You must know and watch your tides and allow plenty of time to walk back. Today we’ll fish the tide in but pack up around three hours before high water.
Tony tackles up hastily among the boulders, limpets and fronds of seaweed. The fresh remains of an Alfa Romeo and the fossil of a giant shellfish merit scant attention. ‘This is no place for light rods and fixed spool reels,’ he explains, nimbly following Lee over the slippery rocks towards the
After about a mile we cut down the steps at Cow Gap, on to the beach. But we’re not there yet – we’ve still almost another mile to go, only across rocks now, not grass.
No wonder Tony and Lee are travelling light. A rod and reel, a tripod, a bucket of peelers and an assortment of hooks, weights, swivels and other essential bits and bobs are quite enough to carry.
We’re making for The Fall – so-called, says Tony, ‘cos stuff’s always falling down the cliff there – like people! Last time we fished there we had six bass and lost three. They just went mad.’
Past Head Ledge – another good spot, as the netters know all too well. Happily, there aren’t any nets out there today. ‘You need a really sturdy rod so you can cast 5oz (140g) oflead and a big bulky bait, and a really sturdy, fast-retrieve multiplier so you can bully a big bass out of the rocks and winch it in across the surface.’
He lobs his peeler bait only 40m (44yd) out into the waves, landing it in a gap between two outcrops of rock. ‘Accurate casting’s essential. Try to drop your bait in a gully – ideally right in the path of a cruising bass! ‘But wherever you cast, inevitably your bomb catches in a crevice. So once your bait’s out there, leave it — move it and it just gets jammed solid. ‘When the time comes to reel in and rebait, lean forward and slowly take up the slack, then strike hard to dislodge the bomb and wind like billy-o all the way to keep it clear of the rocks.’
His bait in position, Tony puts his drag on a light setting. ‘People think bass always hit a bait without warning, but in fact eight times out often they nose it first. When you get that first gentle touch, put your reel on free spool and let it take a little line. Then put the reel back in gear, follow the bite round with the rod tip and hit it as hard as you can.’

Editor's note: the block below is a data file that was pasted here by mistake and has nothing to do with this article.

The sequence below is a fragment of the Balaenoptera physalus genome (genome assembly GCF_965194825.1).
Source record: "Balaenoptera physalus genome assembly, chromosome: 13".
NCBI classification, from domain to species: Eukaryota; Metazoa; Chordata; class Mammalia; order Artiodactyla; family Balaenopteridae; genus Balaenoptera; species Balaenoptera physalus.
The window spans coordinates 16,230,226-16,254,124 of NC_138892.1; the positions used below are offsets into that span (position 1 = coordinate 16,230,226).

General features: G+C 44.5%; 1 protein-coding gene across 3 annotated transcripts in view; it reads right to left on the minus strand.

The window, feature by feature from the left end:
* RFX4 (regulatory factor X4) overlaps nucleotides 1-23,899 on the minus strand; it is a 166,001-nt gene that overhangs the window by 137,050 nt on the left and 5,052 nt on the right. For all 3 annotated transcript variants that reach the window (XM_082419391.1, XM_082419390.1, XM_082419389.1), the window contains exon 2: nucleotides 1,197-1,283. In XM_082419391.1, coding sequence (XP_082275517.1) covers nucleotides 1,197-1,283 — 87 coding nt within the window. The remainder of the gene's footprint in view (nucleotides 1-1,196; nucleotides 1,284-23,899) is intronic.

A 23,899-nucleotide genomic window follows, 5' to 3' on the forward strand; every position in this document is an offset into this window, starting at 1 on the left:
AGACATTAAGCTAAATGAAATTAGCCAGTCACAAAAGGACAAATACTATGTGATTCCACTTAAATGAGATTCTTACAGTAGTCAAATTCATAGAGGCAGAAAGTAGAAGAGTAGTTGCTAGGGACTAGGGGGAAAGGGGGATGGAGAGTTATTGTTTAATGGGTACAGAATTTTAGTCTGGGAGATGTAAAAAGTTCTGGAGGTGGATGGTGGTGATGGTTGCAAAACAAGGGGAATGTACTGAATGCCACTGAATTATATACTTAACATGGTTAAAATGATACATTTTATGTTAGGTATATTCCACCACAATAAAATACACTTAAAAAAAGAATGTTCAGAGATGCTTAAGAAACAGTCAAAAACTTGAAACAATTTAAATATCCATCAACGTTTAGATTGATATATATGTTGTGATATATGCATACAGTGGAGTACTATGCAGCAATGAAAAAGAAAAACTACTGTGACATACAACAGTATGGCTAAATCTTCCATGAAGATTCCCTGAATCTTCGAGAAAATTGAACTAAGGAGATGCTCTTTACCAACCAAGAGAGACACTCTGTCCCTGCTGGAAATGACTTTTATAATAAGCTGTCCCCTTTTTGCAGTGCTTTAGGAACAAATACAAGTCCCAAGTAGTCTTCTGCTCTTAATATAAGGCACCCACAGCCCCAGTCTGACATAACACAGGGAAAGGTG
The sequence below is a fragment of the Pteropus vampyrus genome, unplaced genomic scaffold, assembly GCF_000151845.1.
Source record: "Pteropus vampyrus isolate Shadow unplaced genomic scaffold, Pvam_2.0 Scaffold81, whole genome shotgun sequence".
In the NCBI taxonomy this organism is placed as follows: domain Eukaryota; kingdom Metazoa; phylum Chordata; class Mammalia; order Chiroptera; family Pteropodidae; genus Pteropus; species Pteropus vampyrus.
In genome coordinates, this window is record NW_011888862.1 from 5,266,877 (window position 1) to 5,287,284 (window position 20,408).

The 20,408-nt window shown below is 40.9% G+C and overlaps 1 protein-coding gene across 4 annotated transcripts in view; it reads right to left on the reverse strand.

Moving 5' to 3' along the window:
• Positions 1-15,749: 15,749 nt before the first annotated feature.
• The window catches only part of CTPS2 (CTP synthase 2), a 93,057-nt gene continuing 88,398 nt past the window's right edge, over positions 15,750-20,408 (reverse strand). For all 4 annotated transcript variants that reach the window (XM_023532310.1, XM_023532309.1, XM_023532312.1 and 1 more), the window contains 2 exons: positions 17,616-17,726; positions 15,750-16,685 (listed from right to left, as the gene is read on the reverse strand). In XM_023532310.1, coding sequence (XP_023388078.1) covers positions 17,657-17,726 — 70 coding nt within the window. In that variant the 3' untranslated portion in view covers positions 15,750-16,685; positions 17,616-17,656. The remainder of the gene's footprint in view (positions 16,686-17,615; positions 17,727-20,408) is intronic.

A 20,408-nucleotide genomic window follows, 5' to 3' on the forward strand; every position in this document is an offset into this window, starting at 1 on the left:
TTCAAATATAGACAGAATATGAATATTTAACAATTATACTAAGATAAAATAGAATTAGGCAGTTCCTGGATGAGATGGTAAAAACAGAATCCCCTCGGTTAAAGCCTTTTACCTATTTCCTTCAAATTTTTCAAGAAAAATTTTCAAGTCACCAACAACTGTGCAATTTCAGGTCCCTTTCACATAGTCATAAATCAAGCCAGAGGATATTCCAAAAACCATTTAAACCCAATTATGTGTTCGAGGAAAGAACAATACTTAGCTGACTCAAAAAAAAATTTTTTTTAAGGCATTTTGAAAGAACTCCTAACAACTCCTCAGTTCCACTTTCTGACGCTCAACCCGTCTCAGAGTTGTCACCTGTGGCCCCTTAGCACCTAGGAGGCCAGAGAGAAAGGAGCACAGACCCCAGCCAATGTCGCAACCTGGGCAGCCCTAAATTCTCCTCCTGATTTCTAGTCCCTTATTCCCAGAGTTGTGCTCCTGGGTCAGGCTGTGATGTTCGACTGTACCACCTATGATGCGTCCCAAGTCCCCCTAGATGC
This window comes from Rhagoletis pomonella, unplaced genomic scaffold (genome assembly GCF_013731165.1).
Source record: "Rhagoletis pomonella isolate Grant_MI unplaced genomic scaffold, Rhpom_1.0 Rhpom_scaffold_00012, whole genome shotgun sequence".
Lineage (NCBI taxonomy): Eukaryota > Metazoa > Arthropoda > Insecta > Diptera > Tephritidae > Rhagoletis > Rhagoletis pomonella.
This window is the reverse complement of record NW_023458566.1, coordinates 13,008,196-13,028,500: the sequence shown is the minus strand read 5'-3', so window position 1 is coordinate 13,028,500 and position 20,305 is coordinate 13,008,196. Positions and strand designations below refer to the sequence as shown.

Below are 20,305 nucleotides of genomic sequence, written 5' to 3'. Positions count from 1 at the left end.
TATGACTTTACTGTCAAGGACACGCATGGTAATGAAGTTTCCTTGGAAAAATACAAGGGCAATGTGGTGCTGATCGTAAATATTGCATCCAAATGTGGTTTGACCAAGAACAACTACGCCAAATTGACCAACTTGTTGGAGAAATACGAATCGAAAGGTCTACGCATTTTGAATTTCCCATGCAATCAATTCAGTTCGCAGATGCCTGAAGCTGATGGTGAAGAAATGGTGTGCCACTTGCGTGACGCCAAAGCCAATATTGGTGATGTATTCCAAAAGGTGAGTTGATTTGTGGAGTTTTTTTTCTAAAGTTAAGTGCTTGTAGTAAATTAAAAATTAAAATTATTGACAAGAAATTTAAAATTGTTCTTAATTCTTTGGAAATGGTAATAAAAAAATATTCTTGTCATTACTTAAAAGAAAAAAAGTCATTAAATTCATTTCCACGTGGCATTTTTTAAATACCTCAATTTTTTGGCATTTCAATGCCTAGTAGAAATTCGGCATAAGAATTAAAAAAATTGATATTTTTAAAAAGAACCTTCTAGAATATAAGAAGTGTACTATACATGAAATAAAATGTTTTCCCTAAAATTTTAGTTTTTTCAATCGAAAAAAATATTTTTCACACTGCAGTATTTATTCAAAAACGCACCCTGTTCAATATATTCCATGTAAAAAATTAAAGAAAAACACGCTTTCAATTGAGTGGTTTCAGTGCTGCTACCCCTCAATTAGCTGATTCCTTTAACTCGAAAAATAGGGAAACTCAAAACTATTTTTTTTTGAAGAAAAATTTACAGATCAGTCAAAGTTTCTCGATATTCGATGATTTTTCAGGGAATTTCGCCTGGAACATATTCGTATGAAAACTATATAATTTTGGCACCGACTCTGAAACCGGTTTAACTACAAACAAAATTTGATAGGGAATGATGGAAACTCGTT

The only time you don’t need to strike bass bites, he reckons, is when it’s very rough: then you can use a fixed paternoster and let them hook themselves.
Nothing yet but at least there’s very little weed about. Kim has turned up at last and now three pairs of eyes are trained on the tips of three rods. The tide has turned and the sea is streaming in between the rocks. ‘It’s early yet, we’ll catch,’ insists Tony. ‘Don’t worry.’ ‘They’re there, they’re there!’ cries Tony, ‘that was a proper bass bite, a real whack. Normally they come back but I’m still waiting.’ All the while we’re retreating step by step with the flooding tide.
Tony reels in to find his rig all slimed up and tangled – the bite was from an eel. ‘Bad sign that, bad news,’ he says, shaking his head. ‘But don’t panic, the best time of the tide is still to come.’
The tide is starting to push – ‘It’s got a bit of weight to it now,’ says Tony. ‘Give me five minutes and I’ll have one.’
In fact it’s Kim who’s the first to strike silver. He hits a thumping bite, winds like mad and soon has a perfect 1lb (0.45kg) schoolie flashing in the foam at his feet. ‘A small one, but a nice bass,’ he grins, slipping it back into the sea.
Lee has just missed a bite, but Tony is really keyed up now. ‘This is when we should get ‘em, this is the time – here we go!’ He sweeps the rod back over his shoulder and starts reeling hard. ‘Yes, it’s on! It’s only a schoolie, but it’s a bass, it’s a bass!’
Across the waves it comes, turning and twisting in vain protest – a beautiful fish of about 1lb 4oz (0.57kg). After being forced to pose for the camera it heads swiftly back out to sea with a disdainful flick of its tail.
The sea is racing in over the rocks now. More bites are missed. ‘They’re schoolies,’ says Tony, ‘they’re just mouthing the bait. There must be loads of them out there, but they’re just mucking about.’
A fish slams Kim’s rod tip over after playing with the bait for ages. After a brief tussle a 3lb (1.4kg) schoolie comes kicking and splashing ashore. It’s lean and scarred but a splendid fish all the same.
Tony’s winding Lee up for blanking: ‘Me and Kim are the top Charlies, Lee!’ Lee ignores him. His rod tip taps a few times, then the line goes slack. He strikes determinedly, but there’s nothing there! Tony laughs, but Lee takes it in good part – he knows the score.
At 10:20 Kim and Lee start tackling down. ‘Wait up,’ says Tony, ‘I’ve got a bite.’ Minutes pass. ‘It’s still there. It’s a bass, I’m sure of it.’ Finally he strikes and in it comes – a puny pouting, not much bigger than the bait! You had to laugh.